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The world’s largest cancer research meeting, the American Society of Clinical Oncology (ASCO) Annual Meeting, recently convened in person in Chicago after two years of being held virtually. Like most medical congresses, the meeting was hybrid, featuring content onsite and online, with oncologists, pharmaceutical brands, academics, and healthcare communicators returning to McCormick Place.
Here’s our take on the biggest themes of the meeting and what healthcare brands need to know:
Achieving Diversity & Inclusion in Clinical Trials
The theme of this year’s ASCO was Advancing Equitable Cancer Care Through Innovation. We’re seeing pharmaceutical and biotechnology companies increasingly putting more focus on specific patient communities. Not only are companies advancing more diverse and inclusive clinical trials, but diverse communities are also being included in campaigns to help physicians better understand the spectrum of patients in their communities and practices. Outreach to reduce barriers and improve access to cancer screenings for at-risk populations, including rural and low-income populations, or to educate minority patients at risk for certain cancers by being more attuned to the warning signs are gaining traction. These efforts are critical for improving outcomes and ensuring quality cancer care in historically underrepresented patient populations.
ADC Tech Shifts the Cancer Treatment Paradigm
The big news from ASCO (that received a STANDING OVATION!) was centered on a therapy called Enhertu and positive results in patients with a type of metastatic breast cancer called HER2-low1. Why is this important? Women with HER2 positive metastatic breast cancer historically had limited treatment options beyond chemotherapy. This new data showed that Enhertu enabled women with advanced breast cancer to live six months longer than others treated with conventional chemotherapy. The possibility of using Enhertu in this setting opens a new treatment option for women with metastatic breast cancer and gives them more survival time, which in any advanced cancer is critically important. Further, this class of drugs, called ADCs (antibody drug conjugates) may one day replace conventional chemotherapy.
That’s something for our industry to celebrate.
Precise & Personalized
Another trend we observed at ASCO was the expansion of biomarker-driven therapy, which continues to be a burgeoning area of oncology that is helping usher in a new era of precision medicine. Presentations highlighted the importance of biomarker testing as an essential component of identifying the patients that can benefit from targeted therapy.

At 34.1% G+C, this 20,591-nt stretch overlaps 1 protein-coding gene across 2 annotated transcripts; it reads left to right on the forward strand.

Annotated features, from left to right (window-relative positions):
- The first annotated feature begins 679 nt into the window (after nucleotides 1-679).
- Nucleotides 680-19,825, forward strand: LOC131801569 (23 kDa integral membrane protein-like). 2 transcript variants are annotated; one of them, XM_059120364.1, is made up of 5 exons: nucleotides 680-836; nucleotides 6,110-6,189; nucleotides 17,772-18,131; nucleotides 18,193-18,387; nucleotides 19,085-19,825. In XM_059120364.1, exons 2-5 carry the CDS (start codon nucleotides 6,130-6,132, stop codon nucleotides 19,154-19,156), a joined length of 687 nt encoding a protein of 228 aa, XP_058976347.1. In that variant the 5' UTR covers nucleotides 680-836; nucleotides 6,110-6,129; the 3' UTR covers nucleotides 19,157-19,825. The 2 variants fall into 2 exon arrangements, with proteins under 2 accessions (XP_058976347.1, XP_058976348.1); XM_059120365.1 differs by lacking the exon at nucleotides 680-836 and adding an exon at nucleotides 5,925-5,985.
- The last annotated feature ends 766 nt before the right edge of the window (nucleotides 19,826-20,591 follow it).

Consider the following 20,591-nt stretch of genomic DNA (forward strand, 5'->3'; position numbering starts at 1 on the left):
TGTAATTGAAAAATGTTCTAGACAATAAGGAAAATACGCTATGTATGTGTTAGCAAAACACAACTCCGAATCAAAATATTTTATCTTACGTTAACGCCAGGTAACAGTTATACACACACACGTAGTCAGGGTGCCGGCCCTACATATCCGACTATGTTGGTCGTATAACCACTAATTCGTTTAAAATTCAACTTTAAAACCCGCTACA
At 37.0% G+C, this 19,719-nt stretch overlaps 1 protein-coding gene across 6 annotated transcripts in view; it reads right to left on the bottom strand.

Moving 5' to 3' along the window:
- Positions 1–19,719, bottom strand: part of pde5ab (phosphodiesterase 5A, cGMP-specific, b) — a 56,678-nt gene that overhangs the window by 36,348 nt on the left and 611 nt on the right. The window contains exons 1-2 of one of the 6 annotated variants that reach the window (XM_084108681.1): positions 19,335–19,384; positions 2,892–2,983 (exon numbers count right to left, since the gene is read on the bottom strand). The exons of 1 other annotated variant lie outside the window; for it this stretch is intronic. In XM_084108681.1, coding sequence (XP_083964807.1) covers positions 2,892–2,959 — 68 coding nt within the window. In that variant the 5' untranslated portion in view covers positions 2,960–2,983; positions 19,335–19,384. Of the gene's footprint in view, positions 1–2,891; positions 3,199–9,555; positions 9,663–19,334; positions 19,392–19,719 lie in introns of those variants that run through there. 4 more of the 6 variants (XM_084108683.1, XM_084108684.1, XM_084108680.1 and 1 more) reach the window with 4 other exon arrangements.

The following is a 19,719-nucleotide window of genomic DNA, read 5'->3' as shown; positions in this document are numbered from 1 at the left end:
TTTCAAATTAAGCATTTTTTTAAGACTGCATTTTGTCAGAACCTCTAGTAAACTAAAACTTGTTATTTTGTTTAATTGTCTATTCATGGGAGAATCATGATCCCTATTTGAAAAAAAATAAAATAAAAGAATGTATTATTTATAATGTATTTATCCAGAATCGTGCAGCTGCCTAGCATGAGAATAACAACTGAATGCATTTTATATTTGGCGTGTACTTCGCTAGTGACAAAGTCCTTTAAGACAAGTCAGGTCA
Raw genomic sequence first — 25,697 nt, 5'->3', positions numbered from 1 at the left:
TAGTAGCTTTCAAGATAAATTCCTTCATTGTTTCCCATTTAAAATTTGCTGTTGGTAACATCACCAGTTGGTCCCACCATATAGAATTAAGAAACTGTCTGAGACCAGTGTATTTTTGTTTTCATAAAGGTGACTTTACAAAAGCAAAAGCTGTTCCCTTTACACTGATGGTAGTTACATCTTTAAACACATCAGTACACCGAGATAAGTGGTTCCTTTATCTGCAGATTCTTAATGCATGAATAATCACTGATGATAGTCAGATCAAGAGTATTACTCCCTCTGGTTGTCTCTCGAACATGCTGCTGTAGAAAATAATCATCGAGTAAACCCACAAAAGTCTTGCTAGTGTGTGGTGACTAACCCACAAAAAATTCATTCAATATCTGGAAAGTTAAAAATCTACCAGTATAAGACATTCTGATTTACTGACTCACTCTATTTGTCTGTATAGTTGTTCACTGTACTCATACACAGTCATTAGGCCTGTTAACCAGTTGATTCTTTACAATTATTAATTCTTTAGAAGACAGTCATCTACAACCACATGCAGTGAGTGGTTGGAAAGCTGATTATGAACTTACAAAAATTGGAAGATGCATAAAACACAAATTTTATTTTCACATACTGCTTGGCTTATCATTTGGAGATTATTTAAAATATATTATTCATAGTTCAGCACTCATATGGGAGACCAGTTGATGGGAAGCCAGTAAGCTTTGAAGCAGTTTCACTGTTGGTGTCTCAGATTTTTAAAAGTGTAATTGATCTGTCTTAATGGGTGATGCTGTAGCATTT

In addition, innovation in next-generation gene sequencing and artificial intelligence is accelerating new ways to detect cancer at an earlier stage and identify the right patients for the right therapy to bolster treatment success. This is paradigm-changing for the future of cancer therapy, with broad-ranging impacts for patients and society.
What does this all mean for pharma brands & communicators?
The “big stories” aren’t always in the biggest populations.
Some of the most noteworthy findings were reported at ASCO in smaller patient populations. For example, the Enhertu trial enrolled 557 women. In one study of just 18 patients with rectal cancer, treatment with a PD-1 antibody resulted in complete remission in all patients. Yet another small study of 110 children ages 1 to 17 with BRAF V600-mutant low-grade glioma found significant increases in overall response rates with two targeted therapies, dabrafenib plus trametinib versus chemotherapy, also potentially practice-changing results. As communications professionals, it’s on us to figure out where each client story needs to be because every story has its audience.
We must look at all pharma communications efforts through a diversity-centric lens. As communications professionals, it is our responsibility to advise all healthcare brands to continue to find new ways to address disparities in care. But how? Ensure representation in clinical trials, develop patient access initiatives, and create materials in different languages and in widespread markets. People from all backgrounds must be able to benefit from our industry’s innovation.
We should be thinking about patient-first programming vs patient-centric messaging. Patient-centric messaging was front and center for many companies at ASCO, and it's wonderful to see patient-first approaches working. But in a sea of sameness, where all companies are claiming to be patient-first, how can pharma brands breakthrough the noise? We strongly recommend approaching all communications initiatives audience-first. This could look like partnering with a patient for an advisory board to develop resources and materials or working with an advocacy group to have resources on-site at congresses. At the end of the day, we must always approach our programming by asking the question, “how will this news get back to the patient and be useful, helpful and impactful to their care?”
Sara Baker is Executive Director, Earned Media, Marina Maher Communications. And Kristine Austria Fan is Senior Vice President, Marina Maher Communications.